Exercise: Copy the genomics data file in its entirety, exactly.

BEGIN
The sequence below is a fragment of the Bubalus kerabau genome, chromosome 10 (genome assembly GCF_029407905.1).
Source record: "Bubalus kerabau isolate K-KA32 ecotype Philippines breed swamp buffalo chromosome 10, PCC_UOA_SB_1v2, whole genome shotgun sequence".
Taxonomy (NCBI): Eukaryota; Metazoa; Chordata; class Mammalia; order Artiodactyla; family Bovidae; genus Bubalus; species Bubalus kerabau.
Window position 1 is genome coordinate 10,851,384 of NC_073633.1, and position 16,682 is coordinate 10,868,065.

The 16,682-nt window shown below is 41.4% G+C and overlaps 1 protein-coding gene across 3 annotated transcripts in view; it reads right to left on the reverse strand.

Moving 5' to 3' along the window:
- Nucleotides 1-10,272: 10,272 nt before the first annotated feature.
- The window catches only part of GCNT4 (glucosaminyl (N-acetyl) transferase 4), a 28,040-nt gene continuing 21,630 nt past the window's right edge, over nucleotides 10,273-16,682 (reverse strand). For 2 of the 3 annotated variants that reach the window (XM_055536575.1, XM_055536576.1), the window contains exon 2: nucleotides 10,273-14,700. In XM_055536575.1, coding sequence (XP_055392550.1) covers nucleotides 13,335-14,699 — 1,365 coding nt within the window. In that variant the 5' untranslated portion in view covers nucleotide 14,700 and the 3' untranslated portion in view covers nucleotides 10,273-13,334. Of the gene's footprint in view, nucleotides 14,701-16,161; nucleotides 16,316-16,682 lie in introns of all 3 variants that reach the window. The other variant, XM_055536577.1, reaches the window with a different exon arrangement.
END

The sequence below is a fragment of the Bubalus kerabau genome, chromosome 10 (genome assembly GCF_029407905.1).
Source record: "Bubalus kerabau isolate K-KA32 ecotype Philippines breed swamp buffalo chromosome 10, PCC_UOA_SB_1v2, whole genome shotgun sequence".
Taxonomy (NCBI): Eukaryota; Metazoa; Chordata; class Mammalia; order Artiodactyla; family Bovidae; genus Bubalus; species Bubalus kerabau.
Window position 1 is genome coordinate 10,851,384 of NC_073633.1, and position 16,682 is coordinate 10,868,065.

The 16,682-nt window shown below is 41.4% G+C and overlaps 1 protein-coding gene across 3 annotated transcripts in view; it reads right to left on the reverse strand.

Moving 5' to 3' along the window:
- Nucleotides 1-10,272: 10,272 nt before the first annotated feature.
- The window catches only part of GCNT4 (glucosaminyl (N-acetyl) transferase 4), a 28,040-nt gene continuing 21,630 nt past the window's right edge, over nucleotides 10,273-16,682 (reverse strand). For 2 of the 3 annotated variants that reach the window (XM_055536575.1, XM_055536576.1), the window contains exon 2: nucleotides 10,273-14,700. In XM_055536575.1, coding sequence (XP_055392550.1) covers nucleotides 13,335-14,699 — 1,365 coding nt within the window. In that variant the 5' untranslated portion in view covers nucleotide 14,700 and the 3' untranslated portion in view covers nucleotides 10,273-13,334. Of the gene's footprint in view, nucleotides 14,701-16,161; nucleotides 16,316-16,682 lie in introns of all 3 variants that reach the window. The other variant, XM_055536577.1, reaches the window with a different exon arrangement.